East Hampton in the 17th Century
Transcript of Lecture Delivered by John Murrin, Ph.D. May 30, 1998

Let's try to discover, if we can, what was distinctive about East Hampton in the seventeenth century. In many respects it was a typical New England town. It was settled by families (not unmarried servants), and they took seriously what one New Jersey diarist of the eighteenth century called the First Commandment--that is, God's first injunction to Adam and Eve: "Be fruitful and multiply."

They were and they did. The 38 householders who participated in the first land divisions probably spoke for a total of 120 to 150 settlers in the early 1650s. A tabulation for 1687, less than half-a-century later, shows that the population had grown to 502: 223 free white men and boys, 219 free white women and girls, 26 male servants and 9 female, and 11 male slaves plus 14 females. The record does not indicate how many of the slaves were Africans or Indians.

We also learn that 98 of the 223 free white men were able to bear arms (44%), which fits well with the rule of thumb that about half the male population of a well-settled community was under age 16. That estimate leaves only 6% as elderly or disabled. The record also tells us that 116 infants had been born in the previous seven years, of whom 108 had been baptized. Had the other eight (7%) died, or did they belong to dissenting families? We shall probably never know. We are told that 57 deaths had occurred over the same period (did this total include the eight infants?), which means that live births outnumbered deaths by about two to one, an explosive rate of population growth. Only two men called themselves merchants, and we can probably guess who they were--John Mulford, an original settler (or his son Samuel), and Abraham Schellinger, a Dutch immigrant.

The settlers weren't the only ones to increase and multiply. The town's herds and flocks were reproducing at a fantastic rate. In a detailed tax list for 1683--four years before the population survey I've been using--the town had 137 horses, almost 1,000 cows, 151 oxen (nearly a team for every household), and just over 1,000 sheep. According to T. H. Breen in his East Hampton Histories, the number of sheep would multiply to more than 16,000 during the 1690s.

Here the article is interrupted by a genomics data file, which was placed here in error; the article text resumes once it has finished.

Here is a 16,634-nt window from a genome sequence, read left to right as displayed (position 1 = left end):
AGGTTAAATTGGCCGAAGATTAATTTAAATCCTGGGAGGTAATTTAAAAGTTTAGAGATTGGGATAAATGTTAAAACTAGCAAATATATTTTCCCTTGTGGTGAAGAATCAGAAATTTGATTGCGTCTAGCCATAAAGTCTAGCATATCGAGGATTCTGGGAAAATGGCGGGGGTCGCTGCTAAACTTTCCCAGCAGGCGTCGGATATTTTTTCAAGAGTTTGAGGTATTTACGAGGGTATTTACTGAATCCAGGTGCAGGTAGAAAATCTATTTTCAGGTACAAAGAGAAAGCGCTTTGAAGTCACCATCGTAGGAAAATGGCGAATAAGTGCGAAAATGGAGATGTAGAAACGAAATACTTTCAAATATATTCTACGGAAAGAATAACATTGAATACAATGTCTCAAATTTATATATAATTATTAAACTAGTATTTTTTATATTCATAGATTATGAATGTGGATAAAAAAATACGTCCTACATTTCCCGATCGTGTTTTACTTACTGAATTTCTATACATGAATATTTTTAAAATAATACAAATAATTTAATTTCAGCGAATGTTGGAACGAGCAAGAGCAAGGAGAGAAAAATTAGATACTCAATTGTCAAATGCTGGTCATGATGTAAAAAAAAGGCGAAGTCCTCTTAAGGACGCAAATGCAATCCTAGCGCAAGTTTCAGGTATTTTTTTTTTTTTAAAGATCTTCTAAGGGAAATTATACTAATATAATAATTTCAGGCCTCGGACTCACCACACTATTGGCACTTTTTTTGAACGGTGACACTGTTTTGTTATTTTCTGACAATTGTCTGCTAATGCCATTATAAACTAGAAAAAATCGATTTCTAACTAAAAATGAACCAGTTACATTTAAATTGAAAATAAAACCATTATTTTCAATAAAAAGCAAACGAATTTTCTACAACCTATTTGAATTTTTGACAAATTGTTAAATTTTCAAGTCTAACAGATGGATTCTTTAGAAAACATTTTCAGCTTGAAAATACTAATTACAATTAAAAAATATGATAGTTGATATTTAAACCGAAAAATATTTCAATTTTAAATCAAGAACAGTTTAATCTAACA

What have we learned so far? East Hampton was a community, not yet very stratified, in which a large majority (71 of 97) men on the tax list owned their own farms and participated in the local Congregational church under the long and quite successful pastorate of Rev. Thomas James, who served his people for about half a century. Almost every household had at least one horse and one cow, and most had more. Sheep thrived on eastern Long Island, but not on the mainland where they were easy prey to wolves. The total assessed wealth of the town had increased by a third in just eight years, a rate of growth which, if sustained, would reach over 130% in a single generation. But the 26 men on the rate list who did not own land suggest the beginnings of a class of dependent people. And the huge number of sheep probably tells us that much of the wealth of this town was generated by women putting in long hours of diligent labor at their spinning wheels. This description does not take any account of the whale industry, which thrived in the town for about 40 years after 1670 and probably generated more capital than any other economic activity.

Life expectancy was probably comparable to what it was in the rest of rural New England, where it was among the highest in the world. Compared with the rest of the early modern world, colonial New England sometimes looks like an organized movement for "Immortality Now!" I doubt that any local resident could brag, as another Long Island woman did to the governor in the 1680s, that she had more than 360 living descendants, or an average of a birthday every day of the year. But I found only two estate inventories in the first volume of town records (one included quite a few books) and only two coroner's inquests, one for young John Talmadge who drowned swimming after helping to bathe some sheep in a pond. Did the town have higher standards of hygiene than most of us attribute to other New England villages at the same time?


In a few respects, as most of East Hampton's historians have emphasized, the town did rather better than most other New England villages. I'm not aware of any homicides in the town. Despite occasional alarms caused by mainland Indians or the Dutch, the town never waged war against anybody in the seventeenth century, although the Montauk Indians did go to war against the Narragansetts across Long Island Sound. The town's relations with the Montauks, while probably over romanticized, were more cordial than the norm. In purchasing the land, the founders offered valuable trading goods, including small drills useful in converting sea